Alarming Vision Disease Trends Shape Marketing Message for Older Adults

prevent blindness alarming vision disease This is definitely not good news for the 40-plus crowd. As the population ages, the number of Americans with eye disease has increased dramatically. (USA Today says it’s “skyrocketing.”)

By whatever label, these are alarming trends, and a signal to ophthalmologists, optometrists, healthcare providers and vision care marketing professionals to communicate a stronger message for older adults.

First, by the numbers…

In the decade between 2000 and 2010, the just-released report from (jointly) Prevent Blindness America, the National Eye Institute and Johns Hopkins University tells us:

  •  89 = percent increase in the number of people with diabetic retinopathy
  • 8 million = Americans over 40 diagnosed with diabetic retinopathy
  •  25 = percent increase in age-related macular degeneration
  • 2 million+ = individuals over the age of 50 with macular degeneration
  •  22 = percent increase in open-angle glaucoma
  • 2.7 million = people over 40 with glaucoma
  •  19 = percent increase in cataracts in people 40 and older
  • 24.4 million = people 40 and older with cataracts

“The number we are most alarmed about is the increase in diabetic retinopathy, which is largely due to the diabetes epidemic,” said Jeff Todd, chief operating officer of Prevent Blindness America, reported USA Today.

Although the sharp up-trend in numbers is disturbing, it seems that healthcare marketing professionals are facing challenges in simply communicating—and motivating—the general public, particularly individuals who are over 40 years old.

First, these vision diseases are treatable…but: “Many patients [aren’t] taking advantage of available care,” according to Julia A. Haller, MD, ophthalmologist-in-chief at Philadelphia’s Wills Eye Institute, “due to, among other factors, a lack of education.” Dr. Haller continues in the Philly.Com report: “There are people in this country, in this city, with arguably the densest concentration of health care in the world going blind from preventable disease, and it’s a shame.”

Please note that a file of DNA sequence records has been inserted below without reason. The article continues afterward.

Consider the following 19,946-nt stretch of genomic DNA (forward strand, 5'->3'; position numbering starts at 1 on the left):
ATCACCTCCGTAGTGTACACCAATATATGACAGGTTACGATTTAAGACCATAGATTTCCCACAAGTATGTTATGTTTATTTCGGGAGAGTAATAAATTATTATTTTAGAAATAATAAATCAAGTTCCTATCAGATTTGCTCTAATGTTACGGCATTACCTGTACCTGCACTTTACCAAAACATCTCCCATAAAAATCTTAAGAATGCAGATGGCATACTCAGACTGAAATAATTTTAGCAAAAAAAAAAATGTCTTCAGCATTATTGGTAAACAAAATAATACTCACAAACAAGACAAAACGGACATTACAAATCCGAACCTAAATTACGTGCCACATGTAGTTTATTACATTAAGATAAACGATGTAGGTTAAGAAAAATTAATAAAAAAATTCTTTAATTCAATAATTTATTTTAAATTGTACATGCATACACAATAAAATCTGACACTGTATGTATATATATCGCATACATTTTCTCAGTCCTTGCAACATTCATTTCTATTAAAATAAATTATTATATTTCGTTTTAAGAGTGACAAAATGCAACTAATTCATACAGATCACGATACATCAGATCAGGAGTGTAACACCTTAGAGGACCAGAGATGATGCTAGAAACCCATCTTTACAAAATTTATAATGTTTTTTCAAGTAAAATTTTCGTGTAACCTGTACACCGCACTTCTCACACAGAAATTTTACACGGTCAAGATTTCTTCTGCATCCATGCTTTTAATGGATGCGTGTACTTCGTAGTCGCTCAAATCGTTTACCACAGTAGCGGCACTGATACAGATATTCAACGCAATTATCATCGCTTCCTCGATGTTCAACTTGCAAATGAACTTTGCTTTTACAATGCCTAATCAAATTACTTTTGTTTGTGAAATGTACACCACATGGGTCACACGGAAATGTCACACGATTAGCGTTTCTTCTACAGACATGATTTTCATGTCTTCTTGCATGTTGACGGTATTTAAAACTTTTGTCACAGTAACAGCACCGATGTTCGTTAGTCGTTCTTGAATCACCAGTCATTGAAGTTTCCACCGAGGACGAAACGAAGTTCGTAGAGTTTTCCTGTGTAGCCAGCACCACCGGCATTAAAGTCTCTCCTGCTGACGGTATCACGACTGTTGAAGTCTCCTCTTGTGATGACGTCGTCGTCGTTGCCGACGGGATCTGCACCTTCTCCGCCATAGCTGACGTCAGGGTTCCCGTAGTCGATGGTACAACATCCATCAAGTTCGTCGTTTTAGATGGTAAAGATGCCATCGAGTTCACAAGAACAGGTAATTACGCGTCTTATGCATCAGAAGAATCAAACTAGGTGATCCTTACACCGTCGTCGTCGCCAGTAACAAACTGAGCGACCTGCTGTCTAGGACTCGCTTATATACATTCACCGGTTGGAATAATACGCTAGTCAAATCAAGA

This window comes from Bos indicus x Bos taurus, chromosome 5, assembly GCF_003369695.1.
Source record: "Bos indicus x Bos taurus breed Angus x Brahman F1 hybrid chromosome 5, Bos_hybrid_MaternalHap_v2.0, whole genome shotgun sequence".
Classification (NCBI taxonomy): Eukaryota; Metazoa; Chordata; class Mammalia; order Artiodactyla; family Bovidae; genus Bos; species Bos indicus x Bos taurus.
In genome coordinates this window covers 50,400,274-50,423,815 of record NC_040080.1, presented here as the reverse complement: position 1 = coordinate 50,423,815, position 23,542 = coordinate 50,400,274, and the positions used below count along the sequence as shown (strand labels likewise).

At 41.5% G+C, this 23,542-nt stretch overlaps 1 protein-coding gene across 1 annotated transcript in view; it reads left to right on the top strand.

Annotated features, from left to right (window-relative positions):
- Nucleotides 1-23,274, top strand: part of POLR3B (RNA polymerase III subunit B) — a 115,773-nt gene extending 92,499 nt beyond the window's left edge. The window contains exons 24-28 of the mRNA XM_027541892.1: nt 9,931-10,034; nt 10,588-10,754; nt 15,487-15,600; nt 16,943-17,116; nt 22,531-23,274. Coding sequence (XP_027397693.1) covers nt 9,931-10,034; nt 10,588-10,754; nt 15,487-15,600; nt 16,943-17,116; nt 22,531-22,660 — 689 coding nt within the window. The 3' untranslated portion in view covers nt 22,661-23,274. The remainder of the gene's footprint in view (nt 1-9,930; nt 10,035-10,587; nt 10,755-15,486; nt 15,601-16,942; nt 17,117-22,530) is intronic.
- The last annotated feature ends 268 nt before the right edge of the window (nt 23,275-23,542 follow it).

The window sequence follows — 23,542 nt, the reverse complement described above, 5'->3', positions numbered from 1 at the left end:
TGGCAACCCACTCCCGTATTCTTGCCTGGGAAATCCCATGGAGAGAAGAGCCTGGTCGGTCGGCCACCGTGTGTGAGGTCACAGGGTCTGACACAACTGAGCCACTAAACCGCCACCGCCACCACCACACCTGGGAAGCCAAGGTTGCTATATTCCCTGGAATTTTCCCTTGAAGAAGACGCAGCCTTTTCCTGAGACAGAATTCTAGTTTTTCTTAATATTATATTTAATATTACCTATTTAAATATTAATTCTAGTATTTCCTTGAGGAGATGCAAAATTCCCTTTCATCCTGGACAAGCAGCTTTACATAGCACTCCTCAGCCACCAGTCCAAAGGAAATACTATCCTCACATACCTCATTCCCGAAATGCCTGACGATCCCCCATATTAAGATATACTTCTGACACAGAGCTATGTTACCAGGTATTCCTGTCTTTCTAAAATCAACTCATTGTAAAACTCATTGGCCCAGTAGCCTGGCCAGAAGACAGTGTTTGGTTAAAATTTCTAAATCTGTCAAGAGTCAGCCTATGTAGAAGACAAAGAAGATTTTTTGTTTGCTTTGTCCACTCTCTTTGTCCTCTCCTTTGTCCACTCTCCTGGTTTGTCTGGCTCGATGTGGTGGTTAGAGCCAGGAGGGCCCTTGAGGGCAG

For medical practice marketing professionals and vision care communicators, strong messages about regular eye exams are a first step to reaching this audience that may not know they have an asymptomatic problem. But, “The reasons why people don’t come in [for eye exams] are multiple,” said Paul P. Lee, director of the University of Michigan’s Kellogg Eye Center. Some of the reasons include lack of insurance or financial means, lack of trust, or simply needing help with transportation.

The Prevent Blindness report was released as part of a national summit in Washington, DC. Searchable data is available on this page.

Stewart Gandolf
Chief Executive Officer at Healthcare Success
Stewart Gandolf, MBA, is Chief Executive Officer of Healthcare Success, one of the nation's leading healthcare and digital marketing agencies. Over the past 20 years, Stewart has marketed and consulted for over 1,000 healthcare clients, ranging from practices and hospitals to multi-billion dollar corporations. A frequent speaker, Stewart has shared his expertise at over 200 venues nationwide. As an author and expert resource, Stewart has also written for many leading industry publications, including the 21,000 subscriber Healthcare Success Insight blog. Stewart also co-authored, "Cash-Pay Healthcare: Start, Grow & Perfect Your Cash-Pay Healthcare Business." Stewart began his career with leading advertising agencies, including J. Walter Thompson, where he marketed Fortune 500 clients such as Wells Fargo and Bally's Total Fitness.

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